He said: “Through Adoption Sunday, Christian parents stand to make a life-changing contribution to the many children who are not in a permanent and loving family home. The Church must approach this initiative with confidence but it is currently being held back by a climate of fear founded on the assumption that a Christian’s worldview is somehow not conducive to the wellbeing of a child. If this falsehood continues, it will hold back a common desire by all faiths and none to see thousands of children accepted and brought up in loving family homes.”

His statement follows the findings of a nationwide consultation that showed that many Christians won’t consider adopting and fostering because they fear their beliefs will be used against them during the application process.
However, adoption agencies are reporting the opposite, and say that Christian families are desirable applicants.
David Holmes, chief executive of the British Association for Adoption & Fostering (BAAF), said: “We know that Christian parents can make wonderful adopters or foster carers. We are always looking for stable families who can provide high levels of love and care. Christian parents have to go through exactly the same assessment process as everyone else and should be made welcome. BAAF is delighted to support Adoption Sunday – it is fantastic to see such enthusiasm within the Christian community to help find a solution to the current shortage of adoptive and foster families. We desperately need more people who are really motivated to change children’s lives for good.”

Krish Kandiah, executive director: churches in mission for the Evangelical Alliance, said: “Consultations we held across the UK earlier this year showed that both church leaders and churchgoers have a strong desire to help children coming into care find suitable foster families and forever families. We want to help turn that desire into reality by seeing the church culture change to encourage and support foster and adoptive carers. We are delighted to be working in cooperation with local authority and voluntary agencies, to ensure that Adoption Sunday will help the churches to grasp the opportunities and challenges of offering children in care a home for good.”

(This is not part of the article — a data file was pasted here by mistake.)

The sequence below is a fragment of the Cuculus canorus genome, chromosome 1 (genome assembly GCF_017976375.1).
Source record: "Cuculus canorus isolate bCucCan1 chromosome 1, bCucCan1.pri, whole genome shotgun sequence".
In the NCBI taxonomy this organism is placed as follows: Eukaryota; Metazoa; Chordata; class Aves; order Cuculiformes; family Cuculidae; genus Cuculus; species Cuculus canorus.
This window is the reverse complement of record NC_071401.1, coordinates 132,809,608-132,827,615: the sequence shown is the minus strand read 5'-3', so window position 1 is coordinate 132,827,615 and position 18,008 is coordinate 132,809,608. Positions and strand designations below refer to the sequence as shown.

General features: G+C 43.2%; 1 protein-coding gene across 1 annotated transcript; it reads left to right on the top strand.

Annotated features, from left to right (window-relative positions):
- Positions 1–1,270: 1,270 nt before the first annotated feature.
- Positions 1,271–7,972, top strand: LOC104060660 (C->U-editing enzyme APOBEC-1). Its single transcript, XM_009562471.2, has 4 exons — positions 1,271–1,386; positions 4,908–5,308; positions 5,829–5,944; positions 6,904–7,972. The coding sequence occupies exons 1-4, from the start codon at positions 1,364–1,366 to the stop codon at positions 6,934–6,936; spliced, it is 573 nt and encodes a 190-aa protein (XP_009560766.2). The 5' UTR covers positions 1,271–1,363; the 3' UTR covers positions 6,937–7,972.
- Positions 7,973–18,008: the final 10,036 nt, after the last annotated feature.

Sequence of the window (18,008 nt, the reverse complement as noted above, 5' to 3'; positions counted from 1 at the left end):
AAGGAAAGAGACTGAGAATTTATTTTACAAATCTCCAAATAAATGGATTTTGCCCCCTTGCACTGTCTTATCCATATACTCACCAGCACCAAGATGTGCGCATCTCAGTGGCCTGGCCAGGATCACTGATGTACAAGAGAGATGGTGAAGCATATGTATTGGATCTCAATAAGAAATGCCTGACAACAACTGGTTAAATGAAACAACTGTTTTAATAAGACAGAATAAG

It is the idea for Adoption Sunday comes from Krish Kandiah, who wants churches to help the 440 children in the region and the 12,000 across the country find permanent homes.  I asked Krish to explain how the idea came about.  This was his reply:

“The idea for Adoption Sunday came from a recent trip I made to the States where I spent time with the Christian Alliance for Orphans. They had picked the idea up from spending time with Christians in Zambia.  So I love the fact that this is a truly global idea.

“Our aim is to learn lessons from our pilot in Oxford that might inform a national campaign towards the church to raise the profile of fostering and adoption as part of the calling of the church to make a difference in our society; to take seriously the Bible’s challenge thatReligion that God our Father accepts as pure and faultless is this: to look after orphans and widows in their distress” (James 1:27)

“As a foster father and adoptive Dad I know from personal experience the impact that foster children and adoptive children can have on a family for the good and hopefully vice a versa. 

“We will be launching the campaign which will be called “Home for Good” in the Spring of next year, so watch this space.”